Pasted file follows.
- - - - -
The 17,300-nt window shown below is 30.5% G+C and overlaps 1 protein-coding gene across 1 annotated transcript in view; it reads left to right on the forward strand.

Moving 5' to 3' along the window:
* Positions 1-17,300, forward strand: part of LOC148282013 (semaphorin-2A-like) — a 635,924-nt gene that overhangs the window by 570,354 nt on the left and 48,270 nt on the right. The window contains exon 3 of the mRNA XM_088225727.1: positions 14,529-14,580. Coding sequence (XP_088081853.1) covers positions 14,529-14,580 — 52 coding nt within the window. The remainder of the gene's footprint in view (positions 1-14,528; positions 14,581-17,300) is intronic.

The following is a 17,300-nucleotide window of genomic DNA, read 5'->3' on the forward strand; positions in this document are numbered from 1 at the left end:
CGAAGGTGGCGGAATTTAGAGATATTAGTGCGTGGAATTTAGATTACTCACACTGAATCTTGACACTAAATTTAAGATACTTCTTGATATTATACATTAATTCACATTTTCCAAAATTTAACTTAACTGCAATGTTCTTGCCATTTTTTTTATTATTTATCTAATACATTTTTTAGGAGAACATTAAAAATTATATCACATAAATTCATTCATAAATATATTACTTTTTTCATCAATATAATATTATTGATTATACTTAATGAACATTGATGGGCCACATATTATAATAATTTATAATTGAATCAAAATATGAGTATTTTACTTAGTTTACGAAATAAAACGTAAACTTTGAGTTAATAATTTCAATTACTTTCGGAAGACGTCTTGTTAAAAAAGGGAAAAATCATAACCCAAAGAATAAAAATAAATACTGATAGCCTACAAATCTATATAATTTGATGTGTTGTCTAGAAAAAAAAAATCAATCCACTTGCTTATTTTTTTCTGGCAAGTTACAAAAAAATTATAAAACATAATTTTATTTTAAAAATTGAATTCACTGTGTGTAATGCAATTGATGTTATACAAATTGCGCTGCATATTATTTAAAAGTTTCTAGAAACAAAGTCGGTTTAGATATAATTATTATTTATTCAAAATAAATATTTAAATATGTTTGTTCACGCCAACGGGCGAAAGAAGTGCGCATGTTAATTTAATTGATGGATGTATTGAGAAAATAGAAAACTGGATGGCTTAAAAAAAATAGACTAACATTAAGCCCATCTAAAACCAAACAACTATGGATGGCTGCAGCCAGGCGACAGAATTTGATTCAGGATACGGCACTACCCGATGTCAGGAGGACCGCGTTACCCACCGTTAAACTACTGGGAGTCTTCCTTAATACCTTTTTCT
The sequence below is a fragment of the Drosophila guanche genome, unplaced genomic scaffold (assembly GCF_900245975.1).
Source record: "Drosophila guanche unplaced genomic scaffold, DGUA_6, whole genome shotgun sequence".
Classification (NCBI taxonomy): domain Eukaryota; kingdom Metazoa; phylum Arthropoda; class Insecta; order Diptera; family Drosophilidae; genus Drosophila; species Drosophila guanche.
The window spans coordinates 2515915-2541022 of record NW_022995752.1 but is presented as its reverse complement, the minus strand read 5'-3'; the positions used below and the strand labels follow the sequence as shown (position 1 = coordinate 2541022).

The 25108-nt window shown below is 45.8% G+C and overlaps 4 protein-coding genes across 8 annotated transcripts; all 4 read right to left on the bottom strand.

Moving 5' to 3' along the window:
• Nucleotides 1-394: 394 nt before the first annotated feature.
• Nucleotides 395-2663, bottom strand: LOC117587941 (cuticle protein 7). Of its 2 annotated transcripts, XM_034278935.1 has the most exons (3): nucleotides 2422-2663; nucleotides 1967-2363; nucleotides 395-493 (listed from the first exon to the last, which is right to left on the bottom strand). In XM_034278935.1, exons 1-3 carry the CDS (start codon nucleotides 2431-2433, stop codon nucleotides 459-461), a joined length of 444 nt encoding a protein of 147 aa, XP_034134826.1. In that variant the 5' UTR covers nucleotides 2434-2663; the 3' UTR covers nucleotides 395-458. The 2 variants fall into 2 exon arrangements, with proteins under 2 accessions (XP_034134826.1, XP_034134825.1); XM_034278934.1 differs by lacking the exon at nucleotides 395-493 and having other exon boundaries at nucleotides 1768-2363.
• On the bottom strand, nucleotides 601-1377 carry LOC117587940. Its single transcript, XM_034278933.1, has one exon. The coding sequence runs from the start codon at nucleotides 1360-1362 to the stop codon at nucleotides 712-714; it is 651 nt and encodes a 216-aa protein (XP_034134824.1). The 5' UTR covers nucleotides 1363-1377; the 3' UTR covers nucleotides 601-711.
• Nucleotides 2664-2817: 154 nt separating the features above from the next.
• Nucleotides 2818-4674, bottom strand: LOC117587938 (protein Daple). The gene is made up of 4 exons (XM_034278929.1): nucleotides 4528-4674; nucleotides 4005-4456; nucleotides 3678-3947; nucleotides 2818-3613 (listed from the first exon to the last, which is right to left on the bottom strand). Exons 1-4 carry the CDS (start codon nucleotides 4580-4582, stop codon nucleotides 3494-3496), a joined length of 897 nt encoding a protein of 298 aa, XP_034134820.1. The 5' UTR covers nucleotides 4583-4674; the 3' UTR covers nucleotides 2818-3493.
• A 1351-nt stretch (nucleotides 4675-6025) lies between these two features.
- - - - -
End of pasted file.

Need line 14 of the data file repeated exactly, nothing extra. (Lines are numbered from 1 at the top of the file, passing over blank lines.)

• On the bottom strand, nucleotides 601-1377 carry LOC117587940. Its single transcript, XM_034278933.1, has one exon. The coding sequence runs from the start codon at nucleotides 1360-1362 to the stop codon at nucleotides 712-714; it is 651 nt and encodes a 216-aa protein (XP_034134824.1). The 5' UTR covers nucleotides 1363-1377; the 3' UTR covers nucleotides 601-711.